Washington Post | 04/23/2020
President Trump has railed for years against what he sees as mismanagement of the agency, which he argues has been exploited by sites such as Amazon
The cheeky note on the roll of toilet paper says, ‘we hope your day isn’t too crappy! We know being out is a risk and we appreciate you!’
Mail carriers are also still reporting to duty, even with personal risk. “Each individual feels their personal safety could be jeopardized and that of their family,” Mack Julion, President of the National Association of Letter Carriers Branch 11. Their concerns, the same as others on the battleground of this pandemic: access to personal protective equipment and safety.
The unions representing these essential workers now want to make it official, to be recognized as true first responders to give them access to what they need.
The bipartisan bill would ease the financial challenges that critics have used to justify calls for postal worker wage cuts and selling lucrative parts of the service to for-profit corporations.
WATCH: 400,000 signatures Supporting a Public Postal Service to the USPS Board of Governors
KFOR Oklahoma News 4
The hunt is on for a new postmaster general, and some say whoever gets that job could have a big impact on how you get your mail. That’s because the Trump administration wants to sell off and privatize parts of the postal service. But some who are against that idea said it will make getting your mail tougher and cost some mail workers their jobs. The White House said the US Postal Service should be a private business, not part of the government. But Mark Dimondstein, president of the American Postal Workers Union, said mail service is too important to privatize.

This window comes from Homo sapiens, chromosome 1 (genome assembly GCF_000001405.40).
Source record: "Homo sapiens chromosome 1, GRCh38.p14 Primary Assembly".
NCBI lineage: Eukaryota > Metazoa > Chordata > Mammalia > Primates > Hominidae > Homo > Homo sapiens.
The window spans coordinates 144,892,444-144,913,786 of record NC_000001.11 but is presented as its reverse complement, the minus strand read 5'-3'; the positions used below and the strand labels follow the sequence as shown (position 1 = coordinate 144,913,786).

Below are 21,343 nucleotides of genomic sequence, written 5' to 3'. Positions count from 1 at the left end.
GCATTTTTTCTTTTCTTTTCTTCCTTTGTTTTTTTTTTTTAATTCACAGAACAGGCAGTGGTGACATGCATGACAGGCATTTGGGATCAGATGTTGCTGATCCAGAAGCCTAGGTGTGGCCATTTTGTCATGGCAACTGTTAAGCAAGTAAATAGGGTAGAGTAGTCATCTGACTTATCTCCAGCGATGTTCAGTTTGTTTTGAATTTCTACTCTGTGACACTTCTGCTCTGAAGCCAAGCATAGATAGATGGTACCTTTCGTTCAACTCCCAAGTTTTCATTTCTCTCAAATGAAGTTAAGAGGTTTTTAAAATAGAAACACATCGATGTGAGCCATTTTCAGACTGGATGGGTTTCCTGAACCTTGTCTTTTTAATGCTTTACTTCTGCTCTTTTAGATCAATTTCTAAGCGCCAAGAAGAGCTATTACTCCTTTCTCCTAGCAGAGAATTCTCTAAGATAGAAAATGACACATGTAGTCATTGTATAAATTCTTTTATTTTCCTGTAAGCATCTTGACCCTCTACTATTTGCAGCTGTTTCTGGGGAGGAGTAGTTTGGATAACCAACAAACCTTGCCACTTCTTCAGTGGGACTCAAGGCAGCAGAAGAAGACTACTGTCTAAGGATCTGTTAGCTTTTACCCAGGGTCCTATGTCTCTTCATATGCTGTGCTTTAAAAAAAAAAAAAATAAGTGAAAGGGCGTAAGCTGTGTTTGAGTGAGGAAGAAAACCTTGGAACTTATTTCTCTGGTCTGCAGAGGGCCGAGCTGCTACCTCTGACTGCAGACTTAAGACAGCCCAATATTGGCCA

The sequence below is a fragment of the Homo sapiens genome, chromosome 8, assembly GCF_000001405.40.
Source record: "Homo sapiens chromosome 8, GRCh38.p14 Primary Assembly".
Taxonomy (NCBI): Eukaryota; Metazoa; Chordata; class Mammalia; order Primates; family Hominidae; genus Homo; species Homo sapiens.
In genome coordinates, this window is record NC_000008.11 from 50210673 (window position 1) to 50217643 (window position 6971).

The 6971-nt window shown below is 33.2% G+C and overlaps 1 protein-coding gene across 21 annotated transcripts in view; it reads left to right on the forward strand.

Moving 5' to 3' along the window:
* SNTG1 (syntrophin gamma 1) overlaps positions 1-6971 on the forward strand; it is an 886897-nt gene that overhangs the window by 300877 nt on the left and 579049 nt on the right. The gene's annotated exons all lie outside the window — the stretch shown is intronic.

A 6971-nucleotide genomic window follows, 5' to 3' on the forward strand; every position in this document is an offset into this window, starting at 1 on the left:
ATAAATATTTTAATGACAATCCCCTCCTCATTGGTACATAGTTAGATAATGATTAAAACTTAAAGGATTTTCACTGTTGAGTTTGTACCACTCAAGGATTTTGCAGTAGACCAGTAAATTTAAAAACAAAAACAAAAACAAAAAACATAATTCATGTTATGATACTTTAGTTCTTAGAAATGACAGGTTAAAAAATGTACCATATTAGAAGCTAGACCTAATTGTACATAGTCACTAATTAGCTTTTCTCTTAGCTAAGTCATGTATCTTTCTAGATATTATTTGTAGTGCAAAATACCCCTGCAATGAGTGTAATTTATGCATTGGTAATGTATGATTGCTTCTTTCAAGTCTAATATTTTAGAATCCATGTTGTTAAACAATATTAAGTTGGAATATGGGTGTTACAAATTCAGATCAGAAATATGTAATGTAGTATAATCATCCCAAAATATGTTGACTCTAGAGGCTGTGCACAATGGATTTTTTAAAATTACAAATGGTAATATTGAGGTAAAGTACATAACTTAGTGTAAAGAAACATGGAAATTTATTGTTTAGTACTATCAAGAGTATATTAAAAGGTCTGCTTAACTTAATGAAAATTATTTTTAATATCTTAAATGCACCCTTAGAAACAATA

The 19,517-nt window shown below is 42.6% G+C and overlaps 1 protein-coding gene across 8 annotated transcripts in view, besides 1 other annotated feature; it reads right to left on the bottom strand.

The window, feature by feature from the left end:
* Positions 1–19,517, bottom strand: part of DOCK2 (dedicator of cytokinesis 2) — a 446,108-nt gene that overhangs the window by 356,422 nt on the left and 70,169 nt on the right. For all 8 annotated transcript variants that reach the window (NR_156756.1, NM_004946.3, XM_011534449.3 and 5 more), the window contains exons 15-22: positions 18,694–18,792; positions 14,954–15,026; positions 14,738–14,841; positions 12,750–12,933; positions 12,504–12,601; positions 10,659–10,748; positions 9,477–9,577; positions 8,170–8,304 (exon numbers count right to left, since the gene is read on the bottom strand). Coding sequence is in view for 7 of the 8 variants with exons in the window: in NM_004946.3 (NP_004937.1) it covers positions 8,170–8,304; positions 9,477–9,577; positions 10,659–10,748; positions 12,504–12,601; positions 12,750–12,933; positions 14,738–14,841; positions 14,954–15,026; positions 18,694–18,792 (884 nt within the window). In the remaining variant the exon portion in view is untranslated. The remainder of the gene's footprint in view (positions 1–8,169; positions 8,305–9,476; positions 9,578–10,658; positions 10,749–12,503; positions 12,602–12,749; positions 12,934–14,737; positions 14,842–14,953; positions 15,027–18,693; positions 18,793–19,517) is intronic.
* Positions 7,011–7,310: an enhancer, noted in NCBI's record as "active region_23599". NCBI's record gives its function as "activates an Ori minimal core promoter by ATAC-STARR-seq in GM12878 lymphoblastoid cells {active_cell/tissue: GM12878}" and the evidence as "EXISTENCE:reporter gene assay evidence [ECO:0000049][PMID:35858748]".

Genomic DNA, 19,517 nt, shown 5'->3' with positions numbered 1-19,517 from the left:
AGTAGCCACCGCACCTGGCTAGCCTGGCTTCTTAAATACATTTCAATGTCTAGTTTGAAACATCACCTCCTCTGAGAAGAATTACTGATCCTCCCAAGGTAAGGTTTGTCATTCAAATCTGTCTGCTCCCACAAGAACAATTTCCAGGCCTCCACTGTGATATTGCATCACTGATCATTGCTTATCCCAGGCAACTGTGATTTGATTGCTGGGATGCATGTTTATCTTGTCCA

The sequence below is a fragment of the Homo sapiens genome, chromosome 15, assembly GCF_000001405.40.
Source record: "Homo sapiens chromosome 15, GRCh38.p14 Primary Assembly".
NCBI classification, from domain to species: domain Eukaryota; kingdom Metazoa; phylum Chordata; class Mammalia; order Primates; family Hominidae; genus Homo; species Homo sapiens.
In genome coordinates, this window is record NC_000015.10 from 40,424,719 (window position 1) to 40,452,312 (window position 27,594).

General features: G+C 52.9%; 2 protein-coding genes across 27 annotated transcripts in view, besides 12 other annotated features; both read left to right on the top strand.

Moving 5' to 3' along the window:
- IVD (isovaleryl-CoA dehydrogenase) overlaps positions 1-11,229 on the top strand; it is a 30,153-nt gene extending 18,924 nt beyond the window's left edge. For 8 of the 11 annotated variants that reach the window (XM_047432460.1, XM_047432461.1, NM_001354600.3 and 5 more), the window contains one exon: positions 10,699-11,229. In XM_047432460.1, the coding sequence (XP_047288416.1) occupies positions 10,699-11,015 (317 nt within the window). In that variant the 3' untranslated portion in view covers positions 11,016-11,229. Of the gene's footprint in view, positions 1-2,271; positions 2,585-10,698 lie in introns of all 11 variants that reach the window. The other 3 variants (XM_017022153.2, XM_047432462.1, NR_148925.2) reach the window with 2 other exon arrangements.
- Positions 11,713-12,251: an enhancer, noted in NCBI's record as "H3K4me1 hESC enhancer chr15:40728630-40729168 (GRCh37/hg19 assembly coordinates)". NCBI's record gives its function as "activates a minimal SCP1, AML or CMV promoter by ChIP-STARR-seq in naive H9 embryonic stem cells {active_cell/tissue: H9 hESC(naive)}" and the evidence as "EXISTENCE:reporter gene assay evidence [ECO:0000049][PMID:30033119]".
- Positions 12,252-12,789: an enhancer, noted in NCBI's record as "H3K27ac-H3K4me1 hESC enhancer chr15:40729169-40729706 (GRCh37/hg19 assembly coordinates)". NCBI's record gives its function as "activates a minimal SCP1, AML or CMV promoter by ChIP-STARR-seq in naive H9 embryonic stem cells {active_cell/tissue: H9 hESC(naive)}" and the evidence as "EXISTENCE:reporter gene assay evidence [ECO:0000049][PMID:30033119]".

“Everybody has the same right tho have mail service, no matter who we are and where we live, and that would all be threatened, undermined, and done away with postal privatization,” said Dimondstein.
In 2018, Trump called for a task force to restructure, or even sell off, the post office.
Now, Diamondstein’s fears are growing as the search is on for a new postmaster general.
“We’re very concerned that they may bring in a postmaster general to carry out the plans of the White House Office of Management and Budget, which is to sell it,” he said.
The American Prospect
The United States Postal Service (USPS) finds itself at a crossroads between the Trump administration’s prescription for privatization and the potential to implement more innovative services. The current postmaster general, Megan J. Brennan, announced her retirement in October 2019, and whoever the Board of Governors appoints to fill the vacancy at the head of America’s oldest and most popular public service will decide which path USPS takes.
It’s time once again to stand up for the most popular government agency of all, the one that curiously has come under the most consistent attack by the Trump administration and its congressional henchpersons.
The right to an inexpensive, public postal system in the United States has roots that go back further than most amendments recorded in the Bill of Rights.
In 1775, Benjamin Franklin ran the post office and used it to sustain communications between a small group of revolutionaries who would soon wage a winning war against the largest empire in the world. In 1792, George Washington and James Madison created legislation to allow newspaper companies to send their products through the mail at very low rates and to protect correspondence from any prying eyes. That act is credited with cementing Americans’ rights to free information and privacy.